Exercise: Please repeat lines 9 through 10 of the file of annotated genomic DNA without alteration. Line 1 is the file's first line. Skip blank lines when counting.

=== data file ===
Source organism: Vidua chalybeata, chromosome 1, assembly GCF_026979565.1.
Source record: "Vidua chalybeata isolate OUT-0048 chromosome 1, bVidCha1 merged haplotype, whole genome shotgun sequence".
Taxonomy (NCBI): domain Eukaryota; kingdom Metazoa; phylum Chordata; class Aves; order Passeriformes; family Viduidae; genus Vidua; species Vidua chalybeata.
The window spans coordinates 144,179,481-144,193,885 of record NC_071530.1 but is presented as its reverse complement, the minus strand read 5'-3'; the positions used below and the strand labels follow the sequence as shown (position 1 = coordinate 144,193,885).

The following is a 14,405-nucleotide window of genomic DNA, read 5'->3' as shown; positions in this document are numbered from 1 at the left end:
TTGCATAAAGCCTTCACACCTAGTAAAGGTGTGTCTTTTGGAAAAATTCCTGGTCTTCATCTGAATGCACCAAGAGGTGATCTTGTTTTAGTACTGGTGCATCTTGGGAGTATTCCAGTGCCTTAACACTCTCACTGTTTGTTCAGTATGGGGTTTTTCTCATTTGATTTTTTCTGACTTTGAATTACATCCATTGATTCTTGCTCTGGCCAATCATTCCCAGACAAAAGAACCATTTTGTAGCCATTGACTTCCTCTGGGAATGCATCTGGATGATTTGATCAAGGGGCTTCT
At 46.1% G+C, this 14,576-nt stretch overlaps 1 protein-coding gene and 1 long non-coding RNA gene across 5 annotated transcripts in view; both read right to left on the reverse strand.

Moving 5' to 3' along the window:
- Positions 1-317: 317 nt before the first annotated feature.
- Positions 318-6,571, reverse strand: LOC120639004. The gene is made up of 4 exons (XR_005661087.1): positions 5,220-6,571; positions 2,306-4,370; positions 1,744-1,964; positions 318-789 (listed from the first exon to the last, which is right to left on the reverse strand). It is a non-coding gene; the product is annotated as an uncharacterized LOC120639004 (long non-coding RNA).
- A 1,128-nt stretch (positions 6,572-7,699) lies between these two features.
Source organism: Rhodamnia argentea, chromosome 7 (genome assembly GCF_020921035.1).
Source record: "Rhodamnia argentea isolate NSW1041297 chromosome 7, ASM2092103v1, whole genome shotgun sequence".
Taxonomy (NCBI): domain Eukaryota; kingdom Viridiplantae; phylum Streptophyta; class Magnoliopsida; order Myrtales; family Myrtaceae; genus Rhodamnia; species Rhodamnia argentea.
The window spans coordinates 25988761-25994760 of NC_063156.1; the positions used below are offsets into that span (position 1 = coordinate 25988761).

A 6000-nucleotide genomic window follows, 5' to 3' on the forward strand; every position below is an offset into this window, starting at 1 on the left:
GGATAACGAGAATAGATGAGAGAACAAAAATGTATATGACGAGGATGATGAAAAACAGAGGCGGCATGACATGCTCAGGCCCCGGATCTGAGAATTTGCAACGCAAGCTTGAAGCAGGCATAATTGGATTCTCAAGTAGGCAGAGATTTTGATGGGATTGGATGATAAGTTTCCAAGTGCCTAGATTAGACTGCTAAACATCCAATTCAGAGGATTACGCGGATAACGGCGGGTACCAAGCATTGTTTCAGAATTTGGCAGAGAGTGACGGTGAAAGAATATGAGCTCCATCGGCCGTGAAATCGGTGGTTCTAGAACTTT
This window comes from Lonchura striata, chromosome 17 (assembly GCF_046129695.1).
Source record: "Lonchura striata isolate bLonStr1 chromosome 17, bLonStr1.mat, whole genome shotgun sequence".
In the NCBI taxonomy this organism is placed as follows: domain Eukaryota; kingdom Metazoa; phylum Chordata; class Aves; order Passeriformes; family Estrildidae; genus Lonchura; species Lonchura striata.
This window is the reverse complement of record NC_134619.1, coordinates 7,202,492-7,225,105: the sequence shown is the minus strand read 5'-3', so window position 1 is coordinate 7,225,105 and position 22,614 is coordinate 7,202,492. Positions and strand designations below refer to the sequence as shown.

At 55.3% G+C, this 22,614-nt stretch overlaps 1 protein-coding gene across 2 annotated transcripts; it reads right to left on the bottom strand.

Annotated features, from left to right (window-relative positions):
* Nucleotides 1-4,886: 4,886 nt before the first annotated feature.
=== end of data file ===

- Positions 1-317: 317 nt before the first annotated feature.
- Positions 318-6,571, reverse strand: LOC120639004. The gene is made up of 4 exons (XR_005661087.1): positions 5,220-6,571; positions 2,306-4,370; positions 1,744-1,964; positions 318-789 (listed from the first exon to the last, which is right to left on the reverse strand). It is a non-coding gene; the product is annotated as an uncharacterized LOC120639004 (long non-coding RNA).